LAPD Domestic Violence Whistle Blower Serves Time in Prison
A criminal defense consultant recently completed a 45-day federal prison sentence for exposing a pattern of domestic violence and cover-up by officers in the Los Angeles Police Department. Bob Mullally was officially charged with contempt of court for violating a 1997 civil court order by leaking 79 confidential files that detailed domestic violence complaints filed against LAPD officers to a California reporter. Mullally had discovered in the files evidence that "[k]ids were being beaten. Women were being beaten and raped. Their organs were ruptured. Bones were broken. It was hard cold-fisted brutality by police officers, and nothing was being done to protect their family members," he told LA Weekly.
"It was clear there was a double standard. Civilians were being prosecuted but not police officers," said Gregory Yates, an attorney who hired Mullally to look into domestic violence in the LAPD for a case he was working on, according to LA Weekly. "The LAPD was covering up and whitewashing cases involving domestic abuse by their officers." Mullally was charged with contempt of court in 2001 by US District Judge William Keller and sentenced to 60 days in jail. Mullally appealed, and the Ninth Circuit Court of Appeals asked Keller to reconsider the jail sentence. Keller reduced it to 45 days.
Following Mullally's whistle-blowing, the Feminist Majority Foundation and its National Center for Women and Policing pushed for and won an investigation of LAPD practices involving police officers guilty of domestic abuse. The review of 227 domestic violence cases involving LAPD officers confirmed that these cases were being severely mishandled, according to the LAPD Inspector-General. In more than 75 percent of confirmed cases, the personnel file omitted or downplayed the domestic abuse. Of those accused of domestic violence, 29 percent were later promoted and 30 percent were repeat offenders. The review and the revelation led to significant reforms in the LAPD's handling on police officer-involved domestic violence.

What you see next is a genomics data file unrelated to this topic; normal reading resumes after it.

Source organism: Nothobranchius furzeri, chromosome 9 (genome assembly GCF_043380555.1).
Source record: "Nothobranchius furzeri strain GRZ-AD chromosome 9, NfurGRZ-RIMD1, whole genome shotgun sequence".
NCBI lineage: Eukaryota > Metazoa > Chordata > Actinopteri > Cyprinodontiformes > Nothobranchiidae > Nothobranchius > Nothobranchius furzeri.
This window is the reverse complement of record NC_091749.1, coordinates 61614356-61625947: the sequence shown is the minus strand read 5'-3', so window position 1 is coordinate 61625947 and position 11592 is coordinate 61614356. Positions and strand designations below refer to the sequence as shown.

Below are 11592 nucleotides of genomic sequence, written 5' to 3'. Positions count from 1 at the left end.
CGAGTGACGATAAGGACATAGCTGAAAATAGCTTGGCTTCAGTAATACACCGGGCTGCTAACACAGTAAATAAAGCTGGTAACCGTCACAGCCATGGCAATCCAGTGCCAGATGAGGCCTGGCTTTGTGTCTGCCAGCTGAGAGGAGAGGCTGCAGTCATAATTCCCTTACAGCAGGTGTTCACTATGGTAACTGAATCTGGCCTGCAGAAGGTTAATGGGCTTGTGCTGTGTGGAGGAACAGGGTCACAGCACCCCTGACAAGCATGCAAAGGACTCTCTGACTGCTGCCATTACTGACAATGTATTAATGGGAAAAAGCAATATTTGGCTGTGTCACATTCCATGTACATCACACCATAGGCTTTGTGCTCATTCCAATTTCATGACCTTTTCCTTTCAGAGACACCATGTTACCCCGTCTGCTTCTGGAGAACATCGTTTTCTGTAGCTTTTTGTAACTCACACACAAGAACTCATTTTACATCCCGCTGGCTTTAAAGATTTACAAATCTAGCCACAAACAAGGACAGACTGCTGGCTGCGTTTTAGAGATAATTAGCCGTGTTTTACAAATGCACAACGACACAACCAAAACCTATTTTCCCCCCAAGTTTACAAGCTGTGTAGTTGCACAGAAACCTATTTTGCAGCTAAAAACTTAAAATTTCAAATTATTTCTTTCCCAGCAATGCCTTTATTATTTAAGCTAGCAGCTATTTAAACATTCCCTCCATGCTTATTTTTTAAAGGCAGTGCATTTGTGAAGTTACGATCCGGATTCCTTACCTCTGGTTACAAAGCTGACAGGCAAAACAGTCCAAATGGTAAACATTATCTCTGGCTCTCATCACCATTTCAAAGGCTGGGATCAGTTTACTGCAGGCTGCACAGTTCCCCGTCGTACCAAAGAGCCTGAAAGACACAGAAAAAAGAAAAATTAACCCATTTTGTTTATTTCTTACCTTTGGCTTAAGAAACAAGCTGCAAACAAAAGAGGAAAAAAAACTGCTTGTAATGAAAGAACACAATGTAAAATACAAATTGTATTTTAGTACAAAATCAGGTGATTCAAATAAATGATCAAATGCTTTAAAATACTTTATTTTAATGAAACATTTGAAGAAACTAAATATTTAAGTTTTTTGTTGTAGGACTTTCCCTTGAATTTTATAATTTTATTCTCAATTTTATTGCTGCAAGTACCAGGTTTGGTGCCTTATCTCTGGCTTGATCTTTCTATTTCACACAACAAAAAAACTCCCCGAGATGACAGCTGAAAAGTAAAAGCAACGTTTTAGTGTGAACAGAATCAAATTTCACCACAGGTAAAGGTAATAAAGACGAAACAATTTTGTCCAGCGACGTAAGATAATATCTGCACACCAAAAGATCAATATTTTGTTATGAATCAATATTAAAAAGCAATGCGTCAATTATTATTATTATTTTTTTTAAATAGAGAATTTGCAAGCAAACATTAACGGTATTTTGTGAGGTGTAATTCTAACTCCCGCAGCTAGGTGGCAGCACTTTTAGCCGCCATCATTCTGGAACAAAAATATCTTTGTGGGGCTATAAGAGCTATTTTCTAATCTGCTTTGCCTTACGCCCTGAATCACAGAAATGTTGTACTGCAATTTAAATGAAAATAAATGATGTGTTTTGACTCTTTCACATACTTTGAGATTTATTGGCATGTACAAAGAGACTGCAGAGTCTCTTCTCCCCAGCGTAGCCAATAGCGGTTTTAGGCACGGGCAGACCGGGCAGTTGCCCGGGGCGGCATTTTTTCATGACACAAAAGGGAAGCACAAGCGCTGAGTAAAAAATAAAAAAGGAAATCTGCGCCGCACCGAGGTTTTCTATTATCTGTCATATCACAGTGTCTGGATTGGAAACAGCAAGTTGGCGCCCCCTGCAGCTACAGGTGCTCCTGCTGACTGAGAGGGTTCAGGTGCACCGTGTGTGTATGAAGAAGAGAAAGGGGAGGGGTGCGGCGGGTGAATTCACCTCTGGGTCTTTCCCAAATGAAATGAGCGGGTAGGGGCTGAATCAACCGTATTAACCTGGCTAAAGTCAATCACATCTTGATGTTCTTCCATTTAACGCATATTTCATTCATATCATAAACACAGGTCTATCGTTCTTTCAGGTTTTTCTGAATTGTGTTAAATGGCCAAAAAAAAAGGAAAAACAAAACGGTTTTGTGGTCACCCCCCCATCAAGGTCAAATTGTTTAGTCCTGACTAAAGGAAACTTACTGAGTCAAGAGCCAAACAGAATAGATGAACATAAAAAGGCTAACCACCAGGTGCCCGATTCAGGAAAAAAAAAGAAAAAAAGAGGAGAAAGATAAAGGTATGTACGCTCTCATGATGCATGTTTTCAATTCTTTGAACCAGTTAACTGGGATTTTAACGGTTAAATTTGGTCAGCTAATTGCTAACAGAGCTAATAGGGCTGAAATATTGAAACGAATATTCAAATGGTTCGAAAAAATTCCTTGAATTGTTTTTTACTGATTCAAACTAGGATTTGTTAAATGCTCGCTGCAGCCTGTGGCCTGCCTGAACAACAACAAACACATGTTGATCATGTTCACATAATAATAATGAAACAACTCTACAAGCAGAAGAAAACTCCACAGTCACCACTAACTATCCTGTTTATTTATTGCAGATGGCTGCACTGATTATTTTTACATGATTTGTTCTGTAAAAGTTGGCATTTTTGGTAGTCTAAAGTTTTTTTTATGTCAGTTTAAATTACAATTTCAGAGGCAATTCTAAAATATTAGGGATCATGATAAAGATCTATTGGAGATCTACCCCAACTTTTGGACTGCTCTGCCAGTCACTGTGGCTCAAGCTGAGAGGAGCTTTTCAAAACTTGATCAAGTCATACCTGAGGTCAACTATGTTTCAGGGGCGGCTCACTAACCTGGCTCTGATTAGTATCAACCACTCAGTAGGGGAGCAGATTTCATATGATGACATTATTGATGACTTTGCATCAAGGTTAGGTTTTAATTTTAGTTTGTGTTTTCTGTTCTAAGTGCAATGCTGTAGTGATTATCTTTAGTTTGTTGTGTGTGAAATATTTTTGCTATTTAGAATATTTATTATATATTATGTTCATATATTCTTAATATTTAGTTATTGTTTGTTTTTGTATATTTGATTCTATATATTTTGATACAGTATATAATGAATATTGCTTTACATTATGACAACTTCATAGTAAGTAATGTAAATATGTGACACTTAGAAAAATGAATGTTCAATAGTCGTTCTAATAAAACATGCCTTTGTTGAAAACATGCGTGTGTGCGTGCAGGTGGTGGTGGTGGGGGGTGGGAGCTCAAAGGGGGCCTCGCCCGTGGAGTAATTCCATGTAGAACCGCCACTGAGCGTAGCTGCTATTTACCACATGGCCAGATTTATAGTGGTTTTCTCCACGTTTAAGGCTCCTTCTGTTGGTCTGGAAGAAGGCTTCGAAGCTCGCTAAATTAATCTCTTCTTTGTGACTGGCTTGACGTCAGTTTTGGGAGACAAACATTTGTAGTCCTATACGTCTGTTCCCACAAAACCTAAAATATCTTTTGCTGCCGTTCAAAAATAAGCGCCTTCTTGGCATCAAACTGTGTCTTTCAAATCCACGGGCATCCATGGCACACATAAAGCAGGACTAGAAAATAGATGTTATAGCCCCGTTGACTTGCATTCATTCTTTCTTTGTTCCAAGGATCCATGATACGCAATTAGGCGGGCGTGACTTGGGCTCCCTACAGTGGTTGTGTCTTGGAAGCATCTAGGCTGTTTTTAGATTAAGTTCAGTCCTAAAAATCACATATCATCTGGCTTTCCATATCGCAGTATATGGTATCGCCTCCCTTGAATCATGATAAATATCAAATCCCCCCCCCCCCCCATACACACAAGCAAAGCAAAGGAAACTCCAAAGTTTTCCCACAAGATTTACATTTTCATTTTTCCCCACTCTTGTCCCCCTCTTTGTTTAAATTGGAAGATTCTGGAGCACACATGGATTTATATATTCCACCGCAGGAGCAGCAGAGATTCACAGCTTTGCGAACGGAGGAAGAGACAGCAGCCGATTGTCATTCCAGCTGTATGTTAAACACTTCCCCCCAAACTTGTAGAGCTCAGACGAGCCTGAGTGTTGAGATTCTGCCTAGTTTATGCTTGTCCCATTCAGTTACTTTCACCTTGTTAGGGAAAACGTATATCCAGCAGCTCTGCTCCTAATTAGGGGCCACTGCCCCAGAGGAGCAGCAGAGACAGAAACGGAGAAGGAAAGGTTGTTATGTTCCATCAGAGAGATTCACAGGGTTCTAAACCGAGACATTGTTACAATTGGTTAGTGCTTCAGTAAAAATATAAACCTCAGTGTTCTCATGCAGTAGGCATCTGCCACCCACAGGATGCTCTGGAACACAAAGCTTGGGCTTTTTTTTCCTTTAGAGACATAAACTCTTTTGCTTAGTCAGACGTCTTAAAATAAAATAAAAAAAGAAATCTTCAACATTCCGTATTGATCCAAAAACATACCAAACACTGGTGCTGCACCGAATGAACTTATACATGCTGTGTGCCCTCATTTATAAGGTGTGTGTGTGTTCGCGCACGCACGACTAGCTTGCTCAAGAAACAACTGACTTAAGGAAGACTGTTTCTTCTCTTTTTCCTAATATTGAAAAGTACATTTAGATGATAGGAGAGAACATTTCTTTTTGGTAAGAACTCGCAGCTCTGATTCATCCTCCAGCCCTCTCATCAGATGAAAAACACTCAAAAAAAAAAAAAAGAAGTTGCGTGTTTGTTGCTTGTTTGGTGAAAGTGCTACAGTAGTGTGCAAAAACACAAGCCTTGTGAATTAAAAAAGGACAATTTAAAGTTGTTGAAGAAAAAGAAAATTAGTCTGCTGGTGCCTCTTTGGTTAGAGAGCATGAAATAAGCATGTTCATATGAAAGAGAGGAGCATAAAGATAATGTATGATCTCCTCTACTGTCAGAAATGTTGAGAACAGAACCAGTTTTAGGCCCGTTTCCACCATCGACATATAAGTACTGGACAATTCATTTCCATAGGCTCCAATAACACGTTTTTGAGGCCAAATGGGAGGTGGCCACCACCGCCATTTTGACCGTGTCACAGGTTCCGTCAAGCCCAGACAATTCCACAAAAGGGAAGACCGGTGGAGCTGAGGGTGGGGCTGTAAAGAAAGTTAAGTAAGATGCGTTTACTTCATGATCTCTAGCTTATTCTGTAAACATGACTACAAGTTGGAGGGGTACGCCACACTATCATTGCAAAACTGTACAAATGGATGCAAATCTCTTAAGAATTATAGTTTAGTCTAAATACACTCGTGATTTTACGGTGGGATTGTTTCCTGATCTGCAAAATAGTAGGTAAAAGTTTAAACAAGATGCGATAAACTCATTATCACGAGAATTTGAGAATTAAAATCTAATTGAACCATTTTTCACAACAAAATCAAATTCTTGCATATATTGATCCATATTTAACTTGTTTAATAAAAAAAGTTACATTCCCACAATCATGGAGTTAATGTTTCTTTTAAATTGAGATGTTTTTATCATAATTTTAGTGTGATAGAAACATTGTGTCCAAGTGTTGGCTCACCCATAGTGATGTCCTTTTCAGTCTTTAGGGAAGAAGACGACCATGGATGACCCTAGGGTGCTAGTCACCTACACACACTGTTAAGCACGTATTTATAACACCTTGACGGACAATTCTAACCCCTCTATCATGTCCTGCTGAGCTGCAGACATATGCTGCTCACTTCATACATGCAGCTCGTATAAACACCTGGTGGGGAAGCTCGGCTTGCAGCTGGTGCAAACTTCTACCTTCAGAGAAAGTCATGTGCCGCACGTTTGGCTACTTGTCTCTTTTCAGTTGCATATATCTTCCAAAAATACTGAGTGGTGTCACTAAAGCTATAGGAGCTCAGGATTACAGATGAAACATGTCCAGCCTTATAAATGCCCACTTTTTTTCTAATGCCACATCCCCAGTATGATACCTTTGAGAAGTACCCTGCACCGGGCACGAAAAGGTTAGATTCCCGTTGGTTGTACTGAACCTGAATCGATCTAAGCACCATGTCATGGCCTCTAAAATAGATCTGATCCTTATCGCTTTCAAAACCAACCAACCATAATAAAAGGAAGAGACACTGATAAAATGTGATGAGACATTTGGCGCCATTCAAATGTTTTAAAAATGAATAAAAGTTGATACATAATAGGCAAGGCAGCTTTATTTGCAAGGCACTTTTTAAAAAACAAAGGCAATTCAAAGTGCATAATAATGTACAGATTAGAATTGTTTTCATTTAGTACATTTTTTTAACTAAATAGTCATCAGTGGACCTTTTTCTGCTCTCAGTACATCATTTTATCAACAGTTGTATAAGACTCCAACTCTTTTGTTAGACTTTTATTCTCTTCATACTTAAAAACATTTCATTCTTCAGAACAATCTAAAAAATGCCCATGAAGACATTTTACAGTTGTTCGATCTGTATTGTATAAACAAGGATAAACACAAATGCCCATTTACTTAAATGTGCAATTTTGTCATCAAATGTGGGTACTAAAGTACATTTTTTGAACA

12/9/2013 Mixed Results for Afghanistan's Anti-Violence Against Women Law - The United Nations Assistance Mission in Afghanistan (UNAMA) and the Office of the UN High Commissioner for Human Rights (OHCHR) released their annual report on violence against women in Afghanistan yesterday, revealing mixed results of the country's Elimination of Violence against Women Law.
"A Way to Go: An Update on Implementation of the Law on the Elimination of Violence against Women in Afghanistan [PDF]," found that there was a 28 percent increase in reports of violence against women from 2012 to 2013 , but only 17 percent of those were prosecuted under EVAW - a small 2 percent increase from last year.
The law, which was issued by the executive decree of President Hamid Karzai in 2009, criminalizes 22 acts of violence against women and specifies punishment for perpetrators. . . .